- Share this article on Facebook
- Share this article on Twitter
- Share this article on Email
- Show additional share options
- Share this article on Print
- Share this article on Comment
- Share this article on Whatsapp
- Share this article on Linkedin
- Share this article on Reddit
- Share this article on Pinit
- Share this article on Tumblr
There’s a new breakup song on Greg Kihn’s playlist.
The ’80s pop star-turned-radio personality has parted ways with KUFX-FM (aka K-Fox) in Northern California after a 16-year stint doing the morning-drive show.
“I am unemployed, along with a large percentage of my fellow Americans, but I am an optimist,” the former Greg Kihn Band frontman posted on his website. “I believe for every door that closes others open and I’ll be back on the air soon doing what I love to do most — entertaining my loyal fans.”
The San Jose classic rock outlet K-Fox is simulcast on San Francisco’s KUZX. Kihn’s exit from was the station’s decision.
“After 16 years, they wanted to try something new,” the 63-year-old Baltimore native said. “I can understand that.”
Said Dwight Walker, vp and GM of K-Fox: “You have to understand this is the big leagues. The nature of radio is kind of like that.”
The Greg Kihn Band scored a massive hit with “Jeopardy,” which reached No. 2 on the Billboard Hot 100 in 1983. Its popularity was fueled by an MTV-favorite video in which a wedding devolves into a zombiefest and the singer is left at the altar as his gleeful bride-to-be splits with some dude in a convertible. (Watch the video below.) The song also inspired “I Lost on Jeopardy,” a 1984 parody by “Weird” Al Yankovic whose video also got MTV airplay.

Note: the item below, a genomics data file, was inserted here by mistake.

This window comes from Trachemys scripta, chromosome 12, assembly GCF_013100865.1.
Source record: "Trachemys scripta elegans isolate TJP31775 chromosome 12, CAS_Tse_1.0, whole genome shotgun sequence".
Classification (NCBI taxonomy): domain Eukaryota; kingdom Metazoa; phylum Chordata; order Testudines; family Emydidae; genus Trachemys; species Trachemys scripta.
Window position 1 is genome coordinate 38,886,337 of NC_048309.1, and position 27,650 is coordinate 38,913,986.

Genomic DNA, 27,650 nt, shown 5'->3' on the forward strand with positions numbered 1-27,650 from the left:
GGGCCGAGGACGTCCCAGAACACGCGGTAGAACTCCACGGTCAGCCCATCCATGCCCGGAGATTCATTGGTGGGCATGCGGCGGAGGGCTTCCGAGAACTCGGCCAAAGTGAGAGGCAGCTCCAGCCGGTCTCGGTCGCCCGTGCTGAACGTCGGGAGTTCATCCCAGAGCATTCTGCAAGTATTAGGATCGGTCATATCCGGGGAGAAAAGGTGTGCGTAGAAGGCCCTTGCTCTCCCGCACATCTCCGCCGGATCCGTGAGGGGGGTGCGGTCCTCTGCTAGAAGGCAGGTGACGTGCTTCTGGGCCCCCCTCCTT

The Greg Kihn Band dented the Billboard 200 with three albums from 1978-80 before breaking nationally with “The Breakup Song (They Don’t Write ’Em).” The bouncy 1981 FM and pop hit was driven by its uber-catchy “ah-ah-ah ah-ah-ah ah ah” vocal hook and the key line, “They don’t write ’em like that anymore.” The album that spawned it, Rockihnroll, began a string of LPs whose titles were puns on the Kihn’s name, including Kihntinued and Kihnspiracy. The latter, which featured “Jeopardy,” reached No. 15 on the Billboard 200, the band’s best showing on that chart.
Kihn also had a national mini-hit as a solo artist with “Lucky,” which reached No. 30 in 1985.
The news of Kihn’s exit comes a month after Mark Thompson and Brian Phelps wrapped their popular morning show on KLOS-FM Los Angeles. The Mark & Brian Show had been airing on the classic rock outlet since 1987.
Sign up for THR news straight to your inbox every day